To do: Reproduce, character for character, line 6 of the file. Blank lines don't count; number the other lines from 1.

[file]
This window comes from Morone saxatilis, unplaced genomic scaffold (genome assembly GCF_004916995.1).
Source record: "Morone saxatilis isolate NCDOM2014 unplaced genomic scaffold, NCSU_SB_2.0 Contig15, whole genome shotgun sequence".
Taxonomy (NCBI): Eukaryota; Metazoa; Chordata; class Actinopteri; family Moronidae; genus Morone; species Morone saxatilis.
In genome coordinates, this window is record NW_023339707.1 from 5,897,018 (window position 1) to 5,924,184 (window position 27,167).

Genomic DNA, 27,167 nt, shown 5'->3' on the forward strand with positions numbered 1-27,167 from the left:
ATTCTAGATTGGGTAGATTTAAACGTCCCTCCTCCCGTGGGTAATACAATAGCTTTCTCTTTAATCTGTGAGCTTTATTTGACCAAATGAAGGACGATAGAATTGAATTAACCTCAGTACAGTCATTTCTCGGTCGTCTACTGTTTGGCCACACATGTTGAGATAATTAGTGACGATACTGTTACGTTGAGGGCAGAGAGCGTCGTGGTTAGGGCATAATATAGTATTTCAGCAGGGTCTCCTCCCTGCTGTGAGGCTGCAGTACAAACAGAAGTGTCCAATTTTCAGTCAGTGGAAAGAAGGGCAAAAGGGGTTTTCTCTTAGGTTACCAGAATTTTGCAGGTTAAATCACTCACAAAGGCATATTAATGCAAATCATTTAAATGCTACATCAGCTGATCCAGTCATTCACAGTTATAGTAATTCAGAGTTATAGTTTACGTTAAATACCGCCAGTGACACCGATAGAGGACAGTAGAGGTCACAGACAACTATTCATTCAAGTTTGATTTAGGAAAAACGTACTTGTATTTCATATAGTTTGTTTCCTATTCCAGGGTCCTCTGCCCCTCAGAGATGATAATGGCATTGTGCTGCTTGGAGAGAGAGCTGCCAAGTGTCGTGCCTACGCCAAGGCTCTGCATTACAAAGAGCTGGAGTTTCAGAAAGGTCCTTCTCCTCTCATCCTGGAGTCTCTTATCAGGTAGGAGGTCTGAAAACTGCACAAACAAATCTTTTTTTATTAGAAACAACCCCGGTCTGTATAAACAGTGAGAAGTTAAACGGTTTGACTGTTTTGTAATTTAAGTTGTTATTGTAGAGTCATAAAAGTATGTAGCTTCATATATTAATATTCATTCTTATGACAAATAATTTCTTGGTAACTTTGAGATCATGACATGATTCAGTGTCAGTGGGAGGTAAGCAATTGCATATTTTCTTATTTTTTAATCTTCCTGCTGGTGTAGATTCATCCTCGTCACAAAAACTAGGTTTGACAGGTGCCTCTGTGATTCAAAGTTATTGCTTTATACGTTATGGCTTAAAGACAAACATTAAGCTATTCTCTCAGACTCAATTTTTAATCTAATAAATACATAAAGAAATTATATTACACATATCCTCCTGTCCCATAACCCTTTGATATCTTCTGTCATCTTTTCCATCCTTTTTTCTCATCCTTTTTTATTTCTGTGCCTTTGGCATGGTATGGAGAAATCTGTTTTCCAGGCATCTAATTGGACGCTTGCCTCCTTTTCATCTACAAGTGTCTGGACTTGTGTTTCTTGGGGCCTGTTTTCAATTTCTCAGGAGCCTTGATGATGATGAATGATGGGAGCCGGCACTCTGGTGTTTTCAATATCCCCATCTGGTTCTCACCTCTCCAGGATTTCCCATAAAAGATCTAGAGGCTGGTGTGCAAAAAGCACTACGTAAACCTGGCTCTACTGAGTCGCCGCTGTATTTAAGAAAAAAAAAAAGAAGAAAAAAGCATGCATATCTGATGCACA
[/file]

ATTCTAGATTGGGTAGATTTAAACGTCCCTCCTCCCGTGGGTAATACAATAGCTTTCTCTTTAATCTGTGAGCTTTATTTGACCAAATGAAGGACGATAGAATTGAATTAACCTCAGTACAGTCATTTCTCGGTCGTCTACTGTTTGGCCACACATGTTGAGATAATTAGTGACGATACTGTTACGTTGAGGGCAGAGAGCGTCGTGGTTAGGGCATAATATAGTATTTCAGCAGGGTCTCCTCCCTGCTGTGAGGCTGCAGTACAAACAGAAGTGTCCAATTTTCAGTCAGTGGAAAGAAGGGCAAAAGGGGTTTTCTCTTAGGTTACCAGAATTTTGCAGGTTAAATCACTCACAAAGGCATATTAATGCAAATCATTTAAATGCTACATCAGCTGATCCAGTCATTCACAGTTATAGTAATTCAGAGTTATAGTTTACGTTAAATACCGCCAGTGACACCGATAGAGGACAGTAGAGGTCACAGACAACTATTCATTCAAGTTTGATTTAGGAAAAACGTACTTGTATTTCATATAGTTTGTTTCCTATTCCAGGGTCCTCTGCCCCTCAGAGATGATAATGGCATTGTGCTGCTTGGAGAGAGAGCTGCCAAGTGTCGTGCCTACGCCAAGGCTCTGCATTACAAAGAGCTGGAGTTTCAGAAAGGTCCTTCTCCTCTCATCCTGGAGTCTCTTATCAGGTAGGAGGTCTGAAAACTGCACAAACAAATCTTTTTTTATTAGAAACAACCCCGGTCTGTATAAACAGTGAGAAGTTAAACGGTTTGACTGTTTTGTAATTTAAGTTGTTATTGTAGAGTCATAAAAGTATGTAGCTTCATATATTAATATTCATTCTTATGACAAATAATTTCTTGGTAACTTTGAGATCATGACATGATTCAGTGTCAGTGGGAGGTAAGCAATTGCATATTTTCTTATTTTTTAATCTTCCTGCTGGTGTAGATTCATCCTCGTCACAAAAACTAGGTTTGACAGGTGCCTCTGTGATTCAAAGTTATTGCTTTATACGTTATGGCTTAAAGACAAACATTAAGCTATTCTCTCAGACTCAATTTTTAATCTAATAAATACATAAAGAAATTATATTACACATATCCTCCTGTCCCATAACCCTTTGATATCTTCTGTCATCTTTTCCATCCTTTTTTCTCATCCTTTTTTATTTCTGTGCCTTTGGCATGGTATGGAGAAATCTGTTTTCCAGGCATCTAATTGGACGCTTGCCTCCTTTTCATCTACAAGTGTCTGGACTTGTGTTTCTTGGGGCCTGTTTTCAATTTCTCAGGAGCCTTGATGATGATGAATGATGGGAGCCGGCACTCTGGTGTTTTCAATATCCCCATCTGGTTCTCACCTCTCCAGGATTTCCCATAAAAGATCTAGAGGCTGGTGTGCAAAAAGCACTACGTAAACCTGGCTCTACTGAGTCGCCGCTGTATTTAAGAAAAAAAAAAAGAAGAAAAAAGCATGCATATCTGATGCACA